This meal takes about 10 minutes to prepare and 15 minutes to cook. Super easy, incredibly nutritious and sooo yummy! I was lucky enough to get all the ingredients from my local farmers market, something I encourage everyone to go in search of whenever possible! Seasonal, locally sourced and organic produce is spray-free, fresh, full of flavour and far more nutritious than those grown on the other side of the world, picked before ripening naturally and heavily sprayed to keep from ruining. Of course something to be equally celebrated is getting to know your local farmers, fishmongers and butchers – to support their family businesses and well cared for produce is priceless.
Ingredients (for 1 person)
4 sardine fillets
1 large courgette
1 large carrot
1 handful of broccoli
1 handful of rocket
1 clove of garlic
1 TBSP coconut oil
squeeze of lemon
salt and pepper
Pre-heat one pan on a low heat and add half the coconut oil
Grate or use a vegetable peeler to slice up the carrot and courgette
Finely chop the garlic and roughly chop the broccoli
To the heated pan add the cut veg, salt and pepper. Fry on a medium to high heat for 5 minutes, stirring occasionally (try to get a nice sweet sticky texture). Then turn to low for the next 5 minutes while you’re cooking the sardines.
Heat the rest of the oil in another pan and on a medium to high temp add the sardines skin down. Add salt, pepper and a squeeze of lemon. Fry for roughly 4 mins until you see the colour of the fish change then use a spatula to flip the filets over and fry for another 1-2 minutes.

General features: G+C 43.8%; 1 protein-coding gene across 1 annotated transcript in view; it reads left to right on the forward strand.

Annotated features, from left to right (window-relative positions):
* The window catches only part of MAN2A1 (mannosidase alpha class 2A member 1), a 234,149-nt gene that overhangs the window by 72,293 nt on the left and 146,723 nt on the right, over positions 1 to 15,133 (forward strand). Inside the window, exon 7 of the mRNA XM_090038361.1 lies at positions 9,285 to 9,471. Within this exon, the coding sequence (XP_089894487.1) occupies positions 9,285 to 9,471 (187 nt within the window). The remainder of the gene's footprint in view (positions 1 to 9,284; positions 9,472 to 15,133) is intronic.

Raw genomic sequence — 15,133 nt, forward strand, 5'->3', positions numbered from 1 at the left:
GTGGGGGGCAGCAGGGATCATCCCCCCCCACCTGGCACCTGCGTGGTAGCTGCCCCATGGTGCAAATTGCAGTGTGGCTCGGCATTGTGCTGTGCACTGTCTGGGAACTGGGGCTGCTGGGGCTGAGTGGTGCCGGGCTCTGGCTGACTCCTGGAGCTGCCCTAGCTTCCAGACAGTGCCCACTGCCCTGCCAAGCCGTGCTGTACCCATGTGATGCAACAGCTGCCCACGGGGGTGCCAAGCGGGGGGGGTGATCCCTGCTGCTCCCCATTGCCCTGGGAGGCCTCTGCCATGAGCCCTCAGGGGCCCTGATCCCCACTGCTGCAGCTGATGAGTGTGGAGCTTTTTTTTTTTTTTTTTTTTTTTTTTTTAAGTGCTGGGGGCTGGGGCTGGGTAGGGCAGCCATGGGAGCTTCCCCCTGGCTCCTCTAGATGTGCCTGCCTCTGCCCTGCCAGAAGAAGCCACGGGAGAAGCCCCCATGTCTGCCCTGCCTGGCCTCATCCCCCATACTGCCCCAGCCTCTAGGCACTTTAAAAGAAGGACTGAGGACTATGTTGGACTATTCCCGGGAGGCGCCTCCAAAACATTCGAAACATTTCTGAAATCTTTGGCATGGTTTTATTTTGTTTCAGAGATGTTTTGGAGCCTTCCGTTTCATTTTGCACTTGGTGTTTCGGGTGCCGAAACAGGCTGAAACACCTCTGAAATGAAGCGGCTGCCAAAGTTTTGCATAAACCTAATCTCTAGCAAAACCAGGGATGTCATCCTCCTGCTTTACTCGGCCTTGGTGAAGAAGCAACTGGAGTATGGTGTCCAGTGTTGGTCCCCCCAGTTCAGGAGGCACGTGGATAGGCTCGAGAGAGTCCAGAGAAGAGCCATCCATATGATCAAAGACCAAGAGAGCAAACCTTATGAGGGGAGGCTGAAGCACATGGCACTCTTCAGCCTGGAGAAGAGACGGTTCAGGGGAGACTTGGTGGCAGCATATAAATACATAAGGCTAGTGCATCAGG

Dress a plate with a handful of rocket, add the cooked veg then place the sardines on top – make sure if there is any leftover juice in the pan to pour it over the veg. Enjoy!
Now I really didn’t think I would be a sardine fan, you’ve got to admit they don’t have a very fancy rep normally being dished out of a can and all! But these fresh filets were some of the tastiest fish I’ve eaten! Whats more I was thoroughly chuffed given sardines have the lowest mercury count of all fish. Check out their stats below:
- Low in mercury due to their small size
- High Omega 3 fatty acids
- High in vitamin D3 – we need as much of this as we can get!
- High in protein – especially nucleic acids (RNA and DNA) that help rebuild body tissues
- Excellent source of calcium and selenium – sharpening the brain and strengthening the immune system
- Are more than likely not farm raised – meaning they are a lot cleaner and healthier given they can eat what they like and swim where they like
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